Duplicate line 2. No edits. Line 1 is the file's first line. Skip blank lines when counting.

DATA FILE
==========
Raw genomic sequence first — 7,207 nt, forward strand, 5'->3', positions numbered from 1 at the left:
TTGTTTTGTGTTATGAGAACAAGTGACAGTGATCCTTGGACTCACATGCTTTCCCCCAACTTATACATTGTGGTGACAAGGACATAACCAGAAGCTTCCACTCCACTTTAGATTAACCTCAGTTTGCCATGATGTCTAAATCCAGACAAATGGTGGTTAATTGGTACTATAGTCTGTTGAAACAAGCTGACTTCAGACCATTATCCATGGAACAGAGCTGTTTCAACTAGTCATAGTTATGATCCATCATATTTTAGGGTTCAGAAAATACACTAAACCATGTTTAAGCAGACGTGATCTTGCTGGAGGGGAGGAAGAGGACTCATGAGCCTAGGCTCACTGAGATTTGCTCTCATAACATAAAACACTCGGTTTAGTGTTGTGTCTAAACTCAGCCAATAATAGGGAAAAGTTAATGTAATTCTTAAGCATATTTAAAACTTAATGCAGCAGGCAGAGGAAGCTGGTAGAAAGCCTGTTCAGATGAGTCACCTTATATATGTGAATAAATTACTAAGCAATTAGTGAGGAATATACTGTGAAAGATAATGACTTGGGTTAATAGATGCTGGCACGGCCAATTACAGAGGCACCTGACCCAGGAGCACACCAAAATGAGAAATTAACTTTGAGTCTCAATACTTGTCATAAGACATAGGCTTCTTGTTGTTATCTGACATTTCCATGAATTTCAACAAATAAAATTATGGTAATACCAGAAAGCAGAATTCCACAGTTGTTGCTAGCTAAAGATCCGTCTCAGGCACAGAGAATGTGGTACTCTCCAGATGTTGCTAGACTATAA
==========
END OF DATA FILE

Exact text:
TTGTTTTGTGTTATGAGAACAAGTGACAGTGATCCTTGGACTCACATGCTTTCCCCCAACTTATACATTGTGGTGACAAGGACATAACCAGAAGCTTCCACTCCACTTTAGATTAACCTCAGTTTGCCATGATGTCTAAATCCAGACAAATGGTGGTTAATTGGTACTATAGTCTGTTGAAACAAGCTGACTTCAGACCATTATCCATGGAACAGAGCTGTTTCAACTAGTCATAGTTATGATCCATCATATTTTAGGGTTCAGAAAATACACTAAACCATGTTTAAGCAGACGTGATCTTGCTGGAGGGGAGGAAGAGGACTCATGAGCCTAGGCTCACTGAGATTTGCTCTCATAACATAAAACACTCGGTTTAGTGTTGTGTCTAAACTCAGCCAATAATAGGGAAAAGTTAATGTAATTCTTAAGCATATTTAAAACTTAATGCAGCAGGCAGAGGAAGCTGGTAGAAAGCCTGTTCAGATGAGTCACCTTATATATGTGAATAAATTACTAAGCAATTAGTGAGGAATATACTGTGAAAGATAATGACTTGGGTTAATAGATGCTGGCACGGCCAATTACAGAGGCACCTGACCCAGGAGCACACCAAAATGAGAAATTAACTTTGAGTCTCAATACTTGTCATAAGACATAGGCTTCTTGTTGTTATCTGACATTTCCATGAATTTCAACAAATAAAATTATGGTAATACCAGAAAGCAGAATTCCACAGTTGTTGCTAGCTAAAGATCCGTCTCAGGCACAGAGAATGTGGTACTCTCCAGATGTTGCTAGACTATAA